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Re: Doh! While changing the oil...
« Reply #35 on: December 27, 2007, 05:32:07 PM »
Oil leaks into the crankcase from several areas. The worm nut seal is the most common fault. It is a wear parts and needs to be replaced from time to time. The engine seal and bearing are another place that oil can seep into the crankcase. Overfilling the engine and a bad crankcase half gasket are the other two ways. Wet-sumping is not the natural condition of the engine. It points to something that is not right. On the other hand parking the bike with the piston at TDC does mitigate this some so it is often times used to help with this.

hutch

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Re: Doh! While changing the oil...
« Reply #36 on: December 27, 2007, 08:25:51 PM »
Kevin,are the above mention problems normal for a bike with 3000 miles, like mine?It did it from the time it was new, and is now off warranty. BTW, the bike has never been overfilled. The Snidal maual says it is normal for an RE, at least that is the way I took it. It smokes like crazy everytime it is not parked at TDC.  After I mess up a couple of times I have to add oil(when warm) to bring it up to the middle of the dipstick, I never fill to top line. If I park at TDC, I don't smoke at start up and never need to add oil. BTW, mine is a Bullet Classic. with iron motor.  Additional note: My bike has been sitting for over a month(Michigan). I checked the oil cold, just on bottom of stick. I fired it up for 3 minutes and checked again. Oil was just about 3/4 to FULL line. NO SMOKING after start up. No loss of oil into crankcase. It was parked at TDC when last used, and I cycled it to TDC again after running. I'm good until spring.            Hutch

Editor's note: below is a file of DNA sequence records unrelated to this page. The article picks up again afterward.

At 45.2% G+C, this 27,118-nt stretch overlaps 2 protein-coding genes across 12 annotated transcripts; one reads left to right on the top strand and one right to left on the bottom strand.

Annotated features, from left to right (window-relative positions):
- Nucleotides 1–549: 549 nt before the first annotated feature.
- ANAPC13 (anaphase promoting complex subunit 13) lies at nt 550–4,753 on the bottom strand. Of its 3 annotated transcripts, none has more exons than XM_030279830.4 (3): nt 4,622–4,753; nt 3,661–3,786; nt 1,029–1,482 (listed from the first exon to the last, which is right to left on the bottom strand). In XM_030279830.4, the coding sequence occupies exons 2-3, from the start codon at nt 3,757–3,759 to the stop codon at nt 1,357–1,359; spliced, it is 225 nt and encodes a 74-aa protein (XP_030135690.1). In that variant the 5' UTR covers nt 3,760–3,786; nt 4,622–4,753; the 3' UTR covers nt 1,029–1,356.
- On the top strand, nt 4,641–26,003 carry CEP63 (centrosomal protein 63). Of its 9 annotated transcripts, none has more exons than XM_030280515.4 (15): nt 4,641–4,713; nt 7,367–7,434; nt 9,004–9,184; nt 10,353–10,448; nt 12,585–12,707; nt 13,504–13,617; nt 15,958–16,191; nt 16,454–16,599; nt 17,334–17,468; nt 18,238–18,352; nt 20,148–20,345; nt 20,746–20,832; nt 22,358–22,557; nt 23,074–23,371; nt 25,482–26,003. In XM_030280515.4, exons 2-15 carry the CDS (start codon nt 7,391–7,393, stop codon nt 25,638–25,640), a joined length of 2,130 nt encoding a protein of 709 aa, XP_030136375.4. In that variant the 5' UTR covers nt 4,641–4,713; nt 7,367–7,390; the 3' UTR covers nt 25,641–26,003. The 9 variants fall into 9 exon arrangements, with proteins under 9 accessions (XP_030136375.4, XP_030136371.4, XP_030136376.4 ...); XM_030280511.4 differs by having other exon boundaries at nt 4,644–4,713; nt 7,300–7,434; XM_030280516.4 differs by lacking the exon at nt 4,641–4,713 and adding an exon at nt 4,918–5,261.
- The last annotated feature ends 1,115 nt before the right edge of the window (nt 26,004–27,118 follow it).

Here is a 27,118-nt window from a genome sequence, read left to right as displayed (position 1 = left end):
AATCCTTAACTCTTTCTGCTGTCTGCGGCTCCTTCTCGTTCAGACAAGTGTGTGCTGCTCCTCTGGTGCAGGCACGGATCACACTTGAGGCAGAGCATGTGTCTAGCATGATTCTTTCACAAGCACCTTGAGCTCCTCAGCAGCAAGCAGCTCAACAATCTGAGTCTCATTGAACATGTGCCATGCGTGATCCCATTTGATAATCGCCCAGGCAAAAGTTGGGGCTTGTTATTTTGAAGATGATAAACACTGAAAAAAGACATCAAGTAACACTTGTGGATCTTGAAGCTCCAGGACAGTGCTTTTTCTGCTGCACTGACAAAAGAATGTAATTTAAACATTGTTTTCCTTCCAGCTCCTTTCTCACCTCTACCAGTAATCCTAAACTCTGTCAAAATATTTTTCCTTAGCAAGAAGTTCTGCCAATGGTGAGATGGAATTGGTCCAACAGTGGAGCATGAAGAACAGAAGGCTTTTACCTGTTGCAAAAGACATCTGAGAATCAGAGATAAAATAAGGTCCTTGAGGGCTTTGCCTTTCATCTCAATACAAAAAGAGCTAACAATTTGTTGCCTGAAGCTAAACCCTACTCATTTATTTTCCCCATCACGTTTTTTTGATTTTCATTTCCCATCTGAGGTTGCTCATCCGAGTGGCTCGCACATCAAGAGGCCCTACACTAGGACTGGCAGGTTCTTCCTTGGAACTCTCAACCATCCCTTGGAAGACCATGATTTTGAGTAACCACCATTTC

« Last Edit: December 27, 2007, 08:59:41 PM by hutch »
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Kevin Mahoney

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Re: Doh! While changing the oil...
« Reply #37 on: December 27, 2007, 11:51:18 PM »
There are some definitive tests that are outlined in the factory manual to find out what is going on. The Snidal manual is a good manual in the sense that it is written for someone who may be less experienced than the factory manual is. On the other hand it is full of Petes opinions and some of the information is dated. In general I agree with Pete on most things, but sometimes I disagree. If you were only to have one manual I still recommend his however so don't read too much into my comments.
  The wet sumping in the past was mostly caused by return pumps that weren't lapped into the timing cover very well. This caused a buildup of oil while the bike was running or allowed excess oil in the crankcase when it was shut down. Also the work nuts really are a wear item. You will also note that Pete recommends replacing the cork seal with one of the newer rubber ones. US never had the cork seals. (Forever RE used a cork to seal the end of the crankshaft.) When you part the bike with the piston at TDC, the passages in the tank are lined up in such a way as to minimize the amount of oil that can seep through.